Right away I noticed a huge difference in their skin, it was softer and the patches were gone! I do have to use it daily to keep the eczema at bay for my son.
Keep in mind that there is no cure for Eczema currently, but there are things you can and should do to reduce flare ups!
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Products You Need To Heal Eczema On Biracial Skin
Because eczema is so common in biracial children, here are some tips if you’re struggling to keep your child’s eczema under control.
1) Don’t take daily baths!
I know in every parenting book I read it talks about the nightly ritual of bathing your child to peacefully put them to sleep…well unfortunately that’s out of the question for you!
Your child should have a bath a couple times a week if necessary with warm water, not hot! Hot water will aggravate their skin as will frequent bathing. It sucks any moisture out of their skin.
I was actually told lukewarm water is best but my kids most of the time won’t get in a lukewarm bath so I make it warm and keep their baths down to twice a week unless they are incredibly dirty and need an extra bath.
2) Stick to unscented body wash
That freshly washed baby/little kid smell is so addicting! However, your child’s Eczema will definitely become aggravated if you use scented bath washes.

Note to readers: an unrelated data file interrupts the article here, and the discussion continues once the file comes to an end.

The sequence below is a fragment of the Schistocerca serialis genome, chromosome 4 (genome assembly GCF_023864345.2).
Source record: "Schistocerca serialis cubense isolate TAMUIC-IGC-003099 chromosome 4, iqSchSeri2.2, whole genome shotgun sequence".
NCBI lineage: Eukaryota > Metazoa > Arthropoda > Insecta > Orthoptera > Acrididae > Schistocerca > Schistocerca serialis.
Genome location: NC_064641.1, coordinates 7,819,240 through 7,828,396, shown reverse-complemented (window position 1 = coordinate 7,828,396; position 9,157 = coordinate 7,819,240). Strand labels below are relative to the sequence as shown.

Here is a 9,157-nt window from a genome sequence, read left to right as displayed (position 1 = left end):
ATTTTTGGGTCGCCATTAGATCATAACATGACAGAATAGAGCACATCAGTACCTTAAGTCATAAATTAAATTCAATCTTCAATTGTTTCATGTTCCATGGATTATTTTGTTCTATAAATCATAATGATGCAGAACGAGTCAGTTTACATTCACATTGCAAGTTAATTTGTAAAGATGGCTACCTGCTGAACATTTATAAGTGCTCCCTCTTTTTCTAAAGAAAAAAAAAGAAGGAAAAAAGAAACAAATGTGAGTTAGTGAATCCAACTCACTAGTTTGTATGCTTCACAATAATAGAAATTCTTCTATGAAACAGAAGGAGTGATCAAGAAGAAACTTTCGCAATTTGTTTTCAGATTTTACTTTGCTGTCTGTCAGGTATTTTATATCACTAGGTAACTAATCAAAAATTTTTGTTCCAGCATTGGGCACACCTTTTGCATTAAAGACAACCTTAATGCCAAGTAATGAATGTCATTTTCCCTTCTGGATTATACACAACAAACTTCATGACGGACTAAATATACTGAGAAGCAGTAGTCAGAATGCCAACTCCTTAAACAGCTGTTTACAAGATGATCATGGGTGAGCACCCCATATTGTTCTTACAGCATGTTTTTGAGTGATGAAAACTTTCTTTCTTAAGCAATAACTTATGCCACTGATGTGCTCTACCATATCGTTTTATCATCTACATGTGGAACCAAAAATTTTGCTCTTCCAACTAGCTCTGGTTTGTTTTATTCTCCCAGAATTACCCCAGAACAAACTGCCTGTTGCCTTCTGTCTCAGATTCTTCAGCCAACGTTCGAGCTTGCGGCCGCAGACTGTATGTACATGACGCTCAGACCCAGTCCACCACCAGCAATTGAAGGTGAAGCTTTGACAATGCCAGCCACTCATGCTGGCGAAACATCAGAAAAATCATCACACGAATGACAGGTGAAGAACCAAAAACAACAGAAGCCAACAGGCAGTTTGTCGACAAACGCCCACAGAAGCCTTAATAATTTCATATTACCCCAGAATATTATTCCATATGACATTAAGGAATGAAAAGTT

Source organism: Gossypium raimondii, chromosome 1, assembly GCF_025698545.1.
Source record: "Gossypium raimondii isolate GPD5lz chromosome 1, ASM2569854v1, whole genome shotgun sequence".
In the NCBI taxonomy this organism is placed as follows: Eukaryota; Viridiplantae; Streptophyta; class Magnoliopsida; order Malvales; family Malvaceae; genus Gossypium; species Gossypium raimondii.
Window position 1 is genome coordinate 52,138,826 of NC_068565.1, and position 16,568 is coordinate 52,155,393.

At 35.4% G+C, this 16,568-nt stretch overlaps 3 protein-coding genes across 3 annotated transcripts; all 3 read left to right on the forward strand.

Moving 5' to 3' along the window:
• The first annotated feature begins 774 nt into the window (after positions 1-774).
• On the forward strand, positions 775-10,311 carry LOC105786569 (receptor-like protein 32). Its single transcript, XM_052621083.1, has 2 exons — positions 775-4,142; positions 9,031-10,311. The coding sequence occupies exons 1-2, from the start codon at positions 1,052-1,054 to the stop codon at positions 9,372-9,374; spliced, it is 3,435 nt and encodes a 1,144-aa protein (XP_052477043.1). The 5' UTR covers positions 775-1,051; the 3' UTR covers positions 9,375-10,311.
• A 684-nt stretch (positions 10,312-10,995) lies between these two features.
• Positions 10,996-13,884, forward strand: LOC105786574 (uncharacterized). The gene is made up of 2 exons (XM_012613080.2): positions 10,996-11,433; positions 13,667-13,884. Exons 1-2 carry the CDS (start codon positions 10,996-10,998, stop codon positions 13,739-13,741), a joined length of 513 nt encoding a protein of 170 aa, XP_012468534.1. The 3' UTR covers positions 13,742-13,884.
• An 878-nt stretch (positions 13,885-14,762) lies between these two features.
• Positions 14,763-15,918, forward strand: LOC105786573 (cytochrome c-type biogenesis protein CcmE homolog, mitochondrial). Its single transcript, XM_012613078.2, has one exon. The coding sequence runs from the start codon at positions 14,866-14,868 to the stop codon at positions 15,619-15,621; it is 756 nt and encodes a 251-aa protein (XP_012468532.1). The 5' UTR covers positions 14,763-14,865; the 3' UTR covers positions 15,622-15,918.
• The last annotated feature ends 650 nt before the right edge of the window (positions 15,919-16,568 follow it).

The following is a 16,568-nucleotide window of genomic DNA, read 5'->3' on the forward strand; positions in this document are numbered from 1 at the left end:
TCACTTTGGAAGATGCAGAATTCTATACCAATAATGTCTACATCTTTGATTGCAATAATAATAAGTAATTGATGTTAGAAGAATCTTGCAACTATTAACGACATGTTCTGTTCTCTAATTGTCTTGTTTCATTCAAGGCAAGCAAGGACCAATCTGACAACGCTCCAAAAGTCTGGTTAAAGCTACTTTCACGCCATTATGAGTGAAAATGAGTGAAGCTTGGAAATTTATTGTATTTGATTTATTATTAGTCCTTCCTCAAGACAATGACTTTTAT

You’ll need to find a good body wash that won’t irritate their skin. I’ve gone through so many washes and the one that’s worked the best and is most gentle on their skin is this Cetaphil baby wash.
3) Invest in a good cream
Finding a good, moisturizing cream is a must! Not just any lotion will help moisturize your child’s skin and help their Eczema go away. There’s a difference between lotions and creams as creams are thicker.
I found that lotions did nothing to keep my kids skin moisturized so I always have to use creams or balms. Again, I’ve tried A LOT of creams and vaselines for my kids, because although the Aveeno nighttime balm works the best, it’s pricey.
But if you find a pricier cream that works, keep using it! Don’t try to switch to a cheaper version like I did, which then caused flare ups! The Aveeno balm is definitely the one we’re sticking with because it has worked for years.
4) They may need a prescription
Sometimes an over the counter cream won’t work and your child might need prescription ointment to get their eczema under control.
At the worst point, my daughter needed a prescription to get it under control and once it was, I was able to use over the counter cream once I found the one that worked for her.
5) Use unscented detergents